By Samantha Bresnahan
(CNN) — A child throwing a ball. On the face of it, a simple act, but for four-year old Hannah Mohn this is a milestone.
Hannah was born with the neuromuscular disease arthrogryposis, which makes her joints curve and muscles extremely weak. She can’t lift her arms very high without help.
“We knew about five months into the pregnancy that something was not right,” says Hannah’s mother, Jennifer Mohn.
“We were told that they did not believe that she would survive birth and that we should really think about what we wanted done and make arrangements for the day that she were to be born.”
Hannah survived, but with severe challenges and a long road ahead.
Jennifer explains: “When we saw my pediatrician … for one of her first visits, she said even if her legs don’t work well enough for her to walk, the biggest thing that we need to work on is making sure that her hands and arms are working to the fullest extent, because if she has use of her hands and arms, she will be able to care for herself. If she doesn’t have the ability to use her legs, she can at least use a wheelchair. And that stuck with me.”
Hannah’s chance at a normal life came aged 18 months, when she visited the Dupont Children’s Hospital in Wilmington, Delaware — a leading hospital in the United States. She began using a device the hospital designed, called the “WREX” — robotic arms made from 3-D printing.
“WREX stands for Wilmington Robotic Exoskeleton,” explains Whitney Sample, a research design engineer at the hospital. “Most of the kids that we deal with have neuromuscular issues that affect their ability to raise their arms. So they have a lot of difficulty getting their hand to their mouth, doing typical activities of daily living — combing their hair, scratching their nose … so it allows their arm to pretty much float.”
The WREX uses special elastic bands to give a child’s arm a weightless feeling. “The mechanism is similar to how a luxo lamp works to make it ‘effortless’ to move and position the head of the lamp,” says Sample.
It’s a life-changing device, and one that’s benefitted hugely from 3-D printing. Producing components on site by printing them layer by layer greatly reduces the time it takes to create a WREX.
“We can print a full set of plastic parts for one pair of WREXs for one patient overnight, and by the end of the next work day we can clean the parts and have the WREX fully assembled,” says Sample, adding that metal components must also be made by traditional methods prior to assembly.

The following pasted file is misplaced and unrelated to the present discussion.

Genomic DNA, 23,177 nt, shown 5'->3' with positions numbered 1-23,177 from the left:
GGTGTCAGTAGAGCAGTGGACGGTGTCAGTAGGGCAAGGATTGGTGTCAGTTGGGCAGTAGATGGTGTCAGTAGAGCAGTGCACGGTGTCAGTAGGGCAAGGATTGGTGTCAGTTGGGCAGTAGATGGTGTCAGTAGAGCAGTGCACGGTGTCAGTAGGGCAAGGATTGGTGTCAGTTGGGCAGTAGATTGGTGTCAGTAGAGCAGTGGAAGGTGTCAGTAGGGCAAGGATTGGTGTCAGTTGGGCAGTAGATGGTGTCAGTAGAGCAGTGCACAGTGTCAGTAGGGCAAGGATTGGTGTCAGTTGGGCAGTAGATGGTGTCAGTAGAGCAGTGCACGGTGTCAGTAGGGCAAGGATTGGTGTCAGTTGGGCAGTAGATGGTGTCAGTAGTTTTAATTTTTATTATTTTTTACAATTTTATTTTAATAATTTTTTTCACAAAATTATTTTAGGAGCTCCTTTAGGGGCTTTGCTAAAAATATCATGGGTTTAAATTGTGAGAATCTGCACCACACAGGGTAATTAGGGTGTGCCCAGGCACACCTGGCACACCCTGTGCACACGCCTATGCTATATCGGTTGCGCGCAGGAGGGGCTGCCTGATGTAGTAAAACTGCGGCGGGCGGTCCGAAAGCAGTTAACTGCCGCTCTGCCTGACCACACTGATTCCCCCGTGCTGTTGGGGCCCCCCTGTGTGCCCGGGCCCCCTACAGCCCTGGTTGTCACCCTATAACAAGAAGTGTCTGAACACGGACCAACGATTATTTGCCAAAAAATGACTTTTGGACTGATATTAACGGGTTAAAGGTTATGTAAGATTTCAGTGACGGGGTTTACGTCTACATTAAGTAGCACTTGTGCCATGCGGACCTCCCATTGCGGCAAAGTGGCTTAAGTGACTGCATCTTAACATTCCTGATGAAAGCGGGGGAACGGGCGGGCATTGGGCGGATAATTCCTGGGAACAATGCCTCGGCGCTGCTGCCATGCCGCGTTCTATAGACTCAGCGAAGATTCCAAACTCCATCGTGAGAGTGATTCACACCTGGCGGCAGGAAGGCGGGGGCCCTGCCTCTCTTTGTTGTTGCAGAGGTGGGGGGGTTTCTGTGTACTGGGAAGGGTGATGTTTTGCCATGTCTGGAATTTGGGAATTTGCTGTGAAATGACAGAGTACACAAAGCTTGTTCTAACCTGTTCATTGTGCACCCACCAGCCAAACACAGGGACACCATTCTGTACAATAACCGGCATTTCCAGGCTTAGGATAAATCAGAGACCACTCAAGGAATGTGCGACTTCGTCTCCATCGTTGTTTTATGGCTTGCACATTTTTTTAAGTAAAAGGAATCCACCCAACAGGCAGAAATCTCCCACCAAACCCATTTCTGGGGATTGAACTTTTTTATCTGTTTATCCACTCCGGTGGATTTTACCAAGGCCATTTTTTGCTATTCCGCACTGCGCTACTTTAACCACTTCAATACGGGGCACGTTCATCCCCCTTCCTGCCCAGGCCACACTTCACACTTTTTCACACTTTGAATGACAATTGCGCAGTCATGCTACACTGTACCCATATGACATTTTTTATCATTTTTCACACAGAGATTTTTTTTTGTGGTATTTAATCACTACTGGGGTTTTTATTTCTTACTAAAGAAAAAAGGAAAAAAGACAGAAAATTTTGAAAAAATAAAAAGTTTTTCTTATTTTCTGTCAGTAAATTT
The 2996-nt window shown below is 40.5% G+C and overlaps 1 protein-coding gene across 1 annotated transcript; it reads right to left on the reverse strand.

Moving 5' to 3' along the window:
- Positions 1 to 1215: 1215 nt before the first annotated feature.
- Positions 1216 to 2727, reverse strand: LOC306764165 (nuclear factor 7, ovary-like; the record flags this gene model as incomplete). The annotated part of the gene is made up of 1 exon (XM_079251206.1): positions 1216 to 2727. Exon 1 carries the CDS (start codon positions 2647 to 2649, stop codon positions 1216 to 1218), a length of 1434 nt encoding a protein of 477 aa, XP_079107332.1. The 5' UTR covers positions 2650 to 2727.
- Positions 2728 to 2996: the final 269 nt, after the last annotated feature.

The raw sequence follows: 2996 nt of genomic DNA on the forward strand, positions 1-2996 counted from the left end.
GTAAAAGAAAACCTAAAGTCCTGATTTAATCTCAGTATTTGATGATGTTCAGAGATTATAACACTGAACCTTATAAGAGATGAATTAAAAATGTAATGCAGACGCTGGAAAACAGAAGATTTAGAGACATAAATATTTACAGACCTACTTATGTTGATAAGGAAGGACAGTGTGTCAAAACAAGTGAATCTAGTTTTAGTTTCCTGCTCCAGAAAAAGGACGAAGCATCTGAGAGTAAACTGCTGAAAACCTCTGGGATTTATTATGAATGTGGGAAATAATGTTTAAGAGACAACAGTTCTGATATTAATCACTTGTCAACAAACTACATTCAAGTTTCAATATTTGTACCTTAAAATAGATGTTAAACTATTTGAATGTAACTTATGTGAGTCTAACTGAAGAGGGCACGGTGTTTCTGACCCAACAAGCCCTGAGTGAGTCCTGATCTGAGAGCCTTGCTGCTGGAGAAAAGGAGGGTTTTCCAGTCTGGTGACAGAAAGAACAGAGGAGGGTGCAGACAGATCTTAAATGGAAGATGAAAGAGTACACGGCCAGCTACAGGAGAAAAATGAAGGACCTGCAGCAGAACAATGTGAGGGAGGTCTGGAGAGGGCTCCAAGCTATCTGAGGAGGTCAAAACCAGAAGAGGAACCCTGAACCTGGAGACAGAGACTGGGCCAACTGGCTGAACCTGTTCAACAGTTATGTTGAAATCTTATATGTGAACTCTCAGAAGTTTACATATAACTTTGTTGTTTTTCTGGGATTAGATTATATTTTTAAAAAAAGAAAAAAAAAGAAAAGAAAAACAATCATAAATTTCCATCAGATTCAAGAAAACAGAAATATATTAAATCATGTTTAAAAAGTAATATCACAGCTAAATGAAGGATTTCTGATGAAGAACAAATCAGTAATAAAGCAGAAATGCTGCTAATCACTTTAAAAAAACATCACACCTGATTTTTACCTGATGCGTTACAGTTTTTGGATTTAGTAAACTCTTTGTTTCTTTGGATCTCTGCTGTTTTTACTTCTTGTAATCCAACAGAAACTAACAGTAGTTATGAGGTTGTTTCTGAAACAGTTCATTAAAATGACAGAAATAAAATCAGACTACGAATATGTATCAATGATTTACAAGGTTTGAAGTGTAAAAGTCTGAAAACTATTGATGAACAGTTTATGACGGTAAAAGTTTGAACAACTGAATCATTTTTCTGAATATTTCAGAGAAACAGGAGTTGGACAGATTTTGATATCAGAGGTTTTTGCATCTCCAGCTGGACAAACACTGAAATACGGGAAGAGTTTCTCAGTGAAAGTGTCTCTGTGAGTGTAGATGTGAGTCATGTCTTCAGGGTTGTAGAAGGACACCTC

Even after 25 years designing devices for those with disabilities, Sample still gets emotional when children he has helped thank him for the difference he’s making.
When one child was given a school assignment to write a story about their personal hero, they chose to write about Sample.
“It’s really nice to have that recognition when the families come back and say ‘Hey, this has been wonderful for us,'” he says.
Arthrogryposis is a condition that affects one in 3,000 children born in the United States, according to the American Association of Neuromuscular and Electrodiagnostic Medicine. The Dupont Children’s Hospital says it sees a little more than 30 new cases each year.
“We treat all spectrums of orthopedic disease,” says Dr. William Mackenzie, chair of the hospital’s orthopedics department.
“3-D printing is allowing us to build devices very precisely — to build a device that can be attached and be closely adapted to that individual person’s physique and improve function.
“The next step, we think, is when we could put small motors in these joints that the child would control with either a twitch of the muscle or perhaps a laser. We don’t know quite how might it be controlled, but we see that that is the future of the WREX.”
The device has helped improve Hannah’s movements, even when she is not using it.
“The biggest change that we’ve seen is the ability for her to reach up higher and the ability to sustain that,” says Jennifer. “Her elbows are typically stuck at her sides and that’s where she’s been limited to raising her arms and reaching for things.
“She’s gaining muscle strength in her arms that she hasn’t had. It definitely teaches her about things with different textures and colors, shapes and where things go and how things work.”
Teaching her, and opening up a future that knows no limits.
“My hope is that she grows up to be as independent as she can,” says Jennifer. “I’d love to see her go to college. As sassy as she is and as much as she likes to be in charge, she might run for president someday — who knows?
“Up to this point there hasn’t been much that she has let stop her. Whatever it is, she’s going to achieve it.”
Mark Tutton also contributed to this report.
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